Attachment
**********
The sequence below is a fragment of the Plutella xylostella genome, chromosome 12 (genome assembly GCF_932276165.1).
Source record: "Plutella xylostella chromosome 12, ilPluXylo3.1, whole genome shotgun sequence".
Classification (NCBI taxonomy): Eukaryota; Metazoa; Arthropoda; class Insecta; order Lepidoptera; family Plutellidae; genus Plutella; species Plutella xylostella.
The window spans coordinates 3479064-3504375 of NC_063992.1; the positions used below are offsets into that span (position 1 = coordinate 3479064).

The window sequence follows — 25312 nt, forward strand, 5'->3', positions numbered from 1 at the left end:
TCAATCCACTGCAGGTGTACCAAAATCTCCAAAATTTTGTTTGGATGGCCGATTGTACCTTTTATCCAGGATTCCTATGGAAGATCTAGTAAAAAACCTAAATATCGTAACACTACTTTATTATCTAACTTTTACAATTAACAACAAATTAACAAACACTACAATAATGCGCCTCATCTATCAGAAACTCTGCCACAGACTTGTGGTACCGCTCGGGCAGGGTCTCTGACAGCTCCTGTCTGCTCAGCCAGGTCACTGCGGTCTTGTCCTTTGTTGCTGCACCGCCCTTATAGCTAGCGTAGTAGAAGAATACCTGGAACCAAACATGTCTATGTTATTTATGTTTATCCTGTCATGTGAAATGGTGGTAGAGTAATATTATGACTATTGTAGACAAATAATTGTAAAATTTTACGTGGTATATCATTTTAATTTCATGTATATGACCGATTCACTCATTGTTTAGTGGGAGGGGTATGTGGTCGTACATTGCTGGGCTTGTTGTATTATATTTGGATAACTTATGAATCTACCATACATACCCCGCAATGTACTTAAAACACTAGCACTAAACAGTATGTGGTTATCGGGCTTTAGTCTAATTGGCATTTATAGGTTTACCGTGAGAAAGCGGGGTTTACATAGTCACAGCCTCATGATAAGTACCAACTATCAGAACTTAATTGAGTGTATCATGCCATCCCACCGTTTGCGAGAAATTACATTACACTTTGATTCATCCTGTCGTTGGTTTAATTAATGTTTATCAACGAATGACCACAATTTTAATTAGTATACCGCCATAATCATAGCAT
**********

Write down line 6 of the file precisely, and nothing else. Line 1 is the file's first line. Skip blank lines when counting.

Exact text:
TCAATCCACTGCAGGTGTACCAAAATCTCCAAAATTTTGTTTGGATGGCCGATTGTACCTTTTATCCAGGATTCCTATGGAAGATCTAGTAAAAAACCTAAATATCGTAACACTACTTTATTATCTAACTTTTACAATTAACAACAAATTAACAAACACTACAATAATGCGCCTCATCTATCAGAAACTCTGCCACAGACTTGTGGTACCGCTCGGGCAGGGTCTCTGACAGCTCCTGTCTGCTCAGCCAGGTCACTGCGGTCTTGTCCTTTGTTGCTGCACCGCCCTTATAGCTAGCGTAGTAGAAGAATACCTGGAACCAAACATGTCTATGTTATTTATGTTTATCCTGTCATGTGAAATGGTGGTAGAGTAATATTATGACTATTGTAGACAAATAATTGTAAAATTTTACGTGGTATATCATTTTAATTTCATGTATATGACCGATTCACTCATTGTTTAGTGGGAGGGGTATGTGGTCGTACATTGCTGGGCTTGTTGTATTATATTTGGATAACTTATGAATCTACCATACATACCCCGCAATGTACTTAAAACACTAGCACTAAACAGTATGTGGTTATCGGGCTTTAGTCTAATTGGCATTTATAGGTTTACCGTGAGAAAGCGGGGTTTACATAGTCACAGCCTCATGATAAGTACCAACTATCAGAACTTAATTGAGTGTATCATGCCATCCCACCGTTTGCGAGAAATTACATTACACTTTGATTCATCCTGTCGTTGGTTTAATTAATGTTTATCAACGAATGACCACAATTTTAATTAGTATACCGCCATAATCATAGCAT